I moved to Paris to go to cooking school when I was 21 and didn't ship home my copper tarte Tatin pan, charlotte mold and asparagus plates until I was 36. During those years, I wrestled with puff pastry at l'Ecole de Cuisine La Varenne. I ate alongside Patricia Wells as she researched The Food Lover's Guide to France. And, eventually, I wrote two cookbooks of my own. I was so immersed in France that it wasn't until I got back to New York that I realized I'd missed a virtual food revolution. I had no idea what chipotle chiles in adobo were and could not figure out why anybody would want to put Chinese roast duck on a pizza. What I did know was an absurd amount about things like raising salt-marsh lambs around Mont-Saint-Michel and where to find the best boeuf à la ficelle in Paris (Cartet). And so when I came to F&W, I became the magazine's resident expert on France and the person everyone went to for advice on where to eat in Paris. Because the city is slow to change, I could safely recommend my old favorites, even though I hadn't visited them recently.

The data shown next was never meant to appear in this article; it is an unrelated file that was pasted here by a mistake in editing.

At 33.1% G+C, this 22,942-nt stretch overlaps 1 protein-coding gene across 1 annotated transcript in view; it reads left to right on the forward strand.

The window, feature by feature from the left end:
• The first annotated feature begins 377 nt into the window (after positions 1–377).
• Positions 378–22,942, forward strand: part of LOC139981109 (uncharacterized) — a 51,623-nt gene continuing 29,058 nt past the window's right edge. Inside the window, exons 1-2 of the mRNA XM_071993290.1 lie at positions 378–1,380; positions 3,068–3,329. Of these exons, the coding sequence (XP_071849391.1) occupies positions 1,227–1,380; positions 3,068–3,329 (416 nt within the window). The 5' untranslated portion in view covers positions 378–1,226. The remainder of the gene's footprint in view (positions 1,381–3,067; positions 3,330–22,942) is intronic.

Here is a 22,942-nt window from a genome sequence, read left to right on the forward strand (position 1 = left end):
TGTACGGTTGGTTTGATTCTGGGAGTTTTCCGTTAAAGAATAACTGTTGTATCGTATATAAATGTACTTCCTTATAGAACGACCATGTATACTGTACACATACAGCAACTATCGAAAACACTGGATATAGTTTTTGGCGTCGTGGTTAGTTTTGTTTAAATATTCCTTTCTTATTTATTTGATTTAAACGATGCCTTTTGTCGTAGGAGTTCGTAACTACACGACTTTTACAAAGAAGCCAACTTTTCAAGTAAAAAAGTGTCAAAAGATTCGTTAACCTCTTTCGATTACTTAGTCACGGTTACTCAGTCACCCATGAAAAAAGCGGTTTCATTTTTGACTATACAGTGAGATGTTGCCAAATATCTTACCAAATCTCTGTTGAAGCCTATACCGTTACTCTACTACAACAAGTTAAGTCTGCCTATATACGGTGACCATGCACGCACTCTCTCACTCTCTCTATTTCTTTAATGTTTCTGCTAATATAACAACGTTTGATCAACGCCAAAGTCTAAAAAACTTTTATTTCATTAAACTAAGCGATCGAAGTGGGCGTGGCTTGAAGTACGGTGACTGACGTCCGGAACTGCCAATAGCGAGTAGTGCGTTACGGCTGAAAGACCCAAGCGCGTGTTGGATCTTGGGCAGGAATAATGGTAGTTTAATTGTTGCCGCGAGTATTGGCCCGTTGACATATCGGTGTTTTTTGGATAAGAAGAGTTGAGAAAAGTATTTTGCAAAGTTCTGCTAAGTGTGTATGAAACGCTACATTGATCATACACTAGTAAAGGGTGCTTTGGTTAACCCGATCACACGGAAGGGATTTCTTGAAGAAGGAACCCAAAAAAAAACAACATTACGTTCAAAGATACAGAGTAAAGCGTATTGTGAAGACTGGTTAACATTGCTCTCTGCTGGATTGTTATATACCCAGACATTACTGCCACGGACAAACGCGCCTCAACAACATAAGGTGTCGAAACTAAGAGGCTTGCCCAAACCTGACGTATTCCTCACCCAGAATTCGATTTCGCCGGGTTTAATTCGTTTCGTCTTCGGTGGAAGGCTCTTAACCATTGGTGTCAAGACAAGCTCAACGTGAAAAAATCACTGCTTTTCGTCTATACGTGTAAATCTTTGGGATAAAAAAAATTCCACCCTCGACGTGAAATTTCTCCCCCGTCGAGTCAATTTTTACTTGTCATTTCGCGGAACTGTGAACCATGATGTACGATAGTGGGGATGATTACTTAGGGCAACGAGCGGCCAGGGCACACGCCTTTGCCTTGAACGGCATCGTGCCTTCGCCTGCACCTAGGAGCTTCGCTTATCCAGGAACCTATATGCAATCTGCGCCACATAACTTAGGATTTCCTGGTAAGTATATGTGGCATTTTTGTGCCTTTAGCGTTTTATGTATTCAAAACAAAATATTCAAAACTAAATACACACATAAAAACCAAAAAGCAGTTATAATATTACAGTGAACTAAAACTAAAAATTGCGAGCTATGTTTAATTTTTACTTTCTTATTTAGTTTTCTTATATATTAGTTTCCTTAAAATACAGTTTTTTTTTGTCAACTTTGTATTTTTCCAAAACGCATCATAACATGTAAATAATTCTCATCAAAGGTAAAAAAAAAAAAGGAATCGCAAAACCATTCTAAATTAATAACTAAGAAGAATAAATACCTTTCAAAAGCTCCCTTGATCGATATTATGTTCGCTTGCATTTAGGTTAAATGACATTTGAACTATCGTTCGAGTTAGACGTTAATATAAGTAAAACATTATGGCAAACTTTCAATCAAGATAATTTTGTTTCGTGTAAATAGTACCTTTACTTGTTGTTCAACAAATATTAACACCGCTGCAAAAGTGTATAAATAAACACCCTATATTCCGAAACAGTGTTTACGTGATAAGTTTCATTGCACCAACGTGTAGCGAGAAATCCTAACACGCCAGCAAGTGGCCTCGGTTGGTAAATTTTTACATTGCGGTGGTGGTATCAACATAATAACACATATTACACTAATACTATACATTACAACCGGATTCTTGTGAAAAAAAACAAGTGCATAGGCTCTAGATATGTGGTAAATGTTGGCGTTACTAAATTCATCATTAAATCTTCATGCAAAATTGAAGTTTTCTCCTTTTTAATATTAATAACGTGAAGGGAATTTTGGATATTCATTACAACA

After four years, though, my restaurant list had begun to show signs of aging. One editor returned from Paris to tell me, in the nicest possible way, that her meal at Balzar had been awful; the seemingly immutable Left Bank brasserie had changed since the Flo Group bought it. Then a friend told me that Le Vin des Ruesa wine bar where the foie gras mousse is not an inferior version of foie gras but a deeply delicious thing in itselfhad been sold by its crusty owner, Jean Chanrion.
It was clearly time to go back to Paris so I could update my listand fill it out, too. I wanted to know what young sous-chefs had left Michelin-starred restaurants to open places of their own. I hoped to find a few modern restaurants where I could be surprised, even awed. Perhaps most of all, I was curious to see how haute cuisine had evolved. What would the French do with chipotle chiles in adobo?